New executive education program trains policy leaders to understand data analysis.

How did the “Leading Evidence-Based Decisions” executive education program come about?

portrait of Ethan Bueno de Mesquita
Professor Ethan Bueno de Mesquita

Jacob Shapiro from Princeton and I put together this class to fill a particular need. From talking with professionals working on national security policy, development policy, and in the intelligence community, it became clear there was a desire for a different kind of leadership training.  

With the datafication of society, effective policy decision-making increasingly requires leaders, who are not themselves experts in data analysis, to make sound decisions informed by evidence created or provided by their own or others’ teams of analysts. We believe policy schools have focused too much on creating those analysts (which is, of course, important). We wanted to do something to help develop effective leaders who can critically evaluate, interpret and reflect on data analysis to make more effective decisions.

The people at the top don’t need to be specialists; they just need to have the conceptual tools that allow them to make the best possible decisions based on what the specialists are saying. With those tools, they can be sophisticated, skeptical consumers of the analysis they are getting, which will help them lead and better shape policy.

What is the goal of the program?

This program trains policy leaders, government executives, and other professionals in the principles of evidence-based decision making. Participants will gain a working knowledge of these key principles, enabling them to ask smarter questions of their analysts and make better decisions. 

Imagine you’re in a room with a bunch of data analysts, all throwing numbers at you, and you have to decide how to act. Maybe it’s a question of war and peace. Maybe it’s debating a new social safety net program. Does the data really mean what the analysts say it means? How do you ask the right questions to find out?  

The goal is to give you as a leader the tools to understand data analysis when it’s presented, and to recognize common mistakes and fallacies people fall into when interpreting evidence. A leader is only as effective as the information that he or she is given, and his or her ability to make sense of it.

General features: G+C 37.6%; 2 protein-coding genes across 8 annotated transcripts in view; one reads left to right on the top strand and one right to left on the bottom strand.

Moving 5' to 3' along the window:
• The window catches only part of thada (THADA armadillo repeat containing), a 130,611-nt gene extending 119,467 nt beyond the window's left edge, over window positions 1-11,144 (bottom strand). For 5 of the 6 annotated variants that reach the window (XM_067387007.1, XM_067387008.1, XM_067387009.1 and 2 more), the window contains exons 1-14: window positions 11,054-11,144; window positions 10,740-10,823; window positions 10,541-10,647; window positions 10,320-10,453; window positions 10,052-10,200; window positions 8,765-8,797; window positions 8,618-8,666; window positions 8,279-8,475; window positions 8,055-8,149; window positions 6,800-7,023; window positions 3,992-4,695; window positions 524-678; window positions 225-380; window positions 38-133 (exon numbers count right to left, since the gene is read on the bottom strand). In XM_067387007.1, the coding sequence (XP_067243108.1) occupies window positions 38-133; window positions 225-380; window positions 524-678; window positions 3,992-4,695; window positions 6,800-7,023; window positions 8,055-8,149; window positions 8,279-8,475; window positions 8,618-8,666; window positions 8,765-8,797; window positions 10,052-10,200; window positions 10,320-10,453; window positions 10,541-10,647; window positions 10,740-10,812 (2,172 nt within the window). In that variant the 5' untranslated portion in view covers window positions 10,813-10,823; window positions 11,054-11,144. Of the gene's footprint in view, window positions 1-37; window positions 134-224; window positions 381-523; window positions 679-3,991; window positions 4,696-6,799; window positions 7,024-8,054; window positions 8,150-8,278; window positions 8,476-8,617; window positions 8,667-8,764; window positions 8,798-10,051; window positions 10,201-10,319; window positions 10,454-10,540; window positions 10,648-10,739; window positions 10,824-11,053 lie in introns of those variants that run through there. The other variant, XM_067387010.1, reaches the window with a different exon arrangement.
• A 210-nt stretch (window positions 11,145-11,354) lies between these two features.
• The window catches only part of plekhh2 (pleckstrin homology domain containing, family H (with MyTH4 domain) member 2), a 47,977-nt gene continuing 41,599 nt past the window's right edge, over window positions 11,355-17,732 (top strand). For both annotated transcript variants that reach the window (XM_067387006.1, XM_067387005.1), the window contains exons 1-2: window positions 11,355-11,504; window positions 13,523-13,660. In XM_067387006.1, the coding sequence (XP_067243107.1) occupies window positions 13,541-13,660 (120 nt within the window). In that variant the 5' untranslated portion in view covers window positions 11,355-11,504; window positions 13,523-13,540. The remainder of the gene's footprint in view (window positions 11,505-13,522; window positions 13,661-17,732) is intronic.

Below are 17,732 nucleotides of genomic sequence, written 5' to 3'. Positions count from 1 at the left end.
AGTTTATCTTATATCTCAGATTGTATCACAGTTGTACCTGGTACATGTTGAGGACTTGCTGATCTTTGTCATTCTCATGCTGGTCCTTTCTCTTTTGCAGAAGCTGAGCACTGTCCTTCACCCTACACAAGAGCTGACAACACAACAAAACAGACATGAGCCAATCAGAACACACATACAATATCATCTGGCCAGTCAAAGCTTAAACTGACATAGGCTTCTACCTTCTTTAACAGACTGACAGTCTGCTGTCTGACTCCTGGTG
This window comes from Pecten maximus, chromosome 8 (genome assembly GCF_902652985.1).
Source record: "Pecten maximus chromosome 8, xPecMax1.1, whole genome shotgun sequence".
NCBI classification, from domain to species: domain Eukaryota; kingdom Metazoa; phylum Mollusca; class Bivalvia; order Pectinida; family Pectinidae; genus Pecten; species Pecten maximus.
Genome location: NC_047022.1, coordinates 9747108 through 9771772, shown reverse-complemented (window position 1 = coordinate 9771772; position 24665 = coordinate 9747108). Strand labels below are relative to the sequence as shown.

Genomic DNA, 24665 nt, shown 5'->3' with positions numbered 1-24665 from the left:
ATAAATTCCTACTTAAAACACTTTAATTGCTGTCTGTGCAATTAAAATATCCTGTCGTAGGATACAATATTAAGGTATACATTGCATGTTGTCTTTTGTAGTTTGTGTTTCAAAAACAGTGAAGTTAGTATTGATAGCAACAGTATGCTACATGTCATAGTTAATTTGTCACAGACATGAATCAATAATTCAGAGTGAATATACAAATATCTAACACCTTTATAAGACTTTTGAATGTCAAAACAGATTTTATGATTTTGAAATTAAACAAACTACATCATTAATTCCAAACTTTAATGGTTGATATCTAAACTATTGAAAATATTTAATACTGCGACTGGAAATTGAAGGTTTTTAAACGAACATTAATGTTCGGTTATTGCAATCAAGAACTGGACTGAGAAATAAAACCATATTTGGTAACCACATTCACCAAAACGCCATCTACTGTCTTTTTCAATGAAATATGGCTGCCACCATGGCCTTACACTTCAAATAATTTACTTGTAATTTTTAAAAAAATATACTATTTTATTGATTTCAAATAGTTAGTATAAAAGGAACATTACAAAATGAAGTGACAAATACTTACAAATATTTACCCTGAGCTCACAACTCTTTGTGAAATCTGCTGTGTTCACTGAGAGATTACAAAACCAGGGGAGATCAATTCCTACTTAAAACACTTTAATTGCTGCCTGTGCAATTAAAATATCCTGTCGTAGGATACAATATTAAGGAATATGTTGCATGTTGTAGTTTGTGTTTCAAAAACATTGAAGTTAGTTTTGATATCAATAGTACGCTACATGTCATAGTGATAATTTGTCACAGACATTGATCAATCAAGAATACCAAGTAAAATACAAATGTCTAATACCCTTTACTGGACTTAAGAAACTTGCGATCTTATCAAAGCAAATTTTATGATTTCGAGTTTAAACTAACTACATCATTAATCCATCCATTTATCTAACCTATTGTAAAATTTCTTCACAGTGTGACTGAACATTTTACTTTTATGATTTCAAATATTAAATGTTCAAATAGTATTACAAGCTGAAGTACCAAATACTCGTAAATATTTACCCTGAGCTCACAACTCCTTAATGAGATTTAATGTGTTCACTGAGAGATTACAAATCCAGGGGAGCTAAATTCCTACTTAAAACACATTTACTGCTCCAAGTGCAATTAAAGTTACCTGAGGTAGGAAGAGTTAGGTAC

Who should consider taking this course?

Jake and I were initially inspired by our interactions with people in the national security, intelligence, and development communities. But the course is broader than that. It is designed for a leader who relies on evidence-based analysis and recommendations to make important decisions – it’s not a class in data analysis, but in understanding and evaluating data analysis when it’s presented. It is meant for senior civilian government officials, senior military staff and commanders, strategic advisors, executive officers, and nonprofit and social sector senior leadership staff members – in a nutshell, professionals who receive and utilize evidence to weigh their decision-making. Or those who have to describe those decisions, like journalists or speechwriters. 

At the end of this course, you should be able to spot warranted versus unwarranted conclusions, be able to ask the right questions, and demand evidence that actually supports the conclusions that are being presented to you.

What will participants learn?

Participants will learn key questions to ask whenever making an evidence-informed decision, how our institutions and standard operating procedures force us to make basic decision-making errors and how to correct this, how to turn statistics into substance, the importance of measuring your mission, and other, simple tools for probing the credibility of an evidentiary claim.

Through a combination of in-class instruction, timely examples, and experiential group exercises, participants should leave with a transformed understanding of how to extract credible, substantive, and actionable information from evidence-based analyses.

What have people said about the program?

It’s really opened some eyes about the ways we use data. One participant said that in his extensive experience in Washington, DC, nobody ever questions how data is presented in the way that we teach our students to. Another, a former speech writer, realized how many fallacies (and it’s a lot) she had accidentally put into a former cabinet secretary’s speeches, without even realizing it. 

We’ve gotten really positive feedback about the student-centered approach mixing lectures, interactivities, and team work. It’s a really activated classroom. We get to talk about issues across many policy areas, forcing students to talk about the big concepts, not getting bogged down in minutiae and missing the forest for the trees. So for me, it’s a lot of fun to teach.

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Learn more about the Leading Evidence-Based Decisions program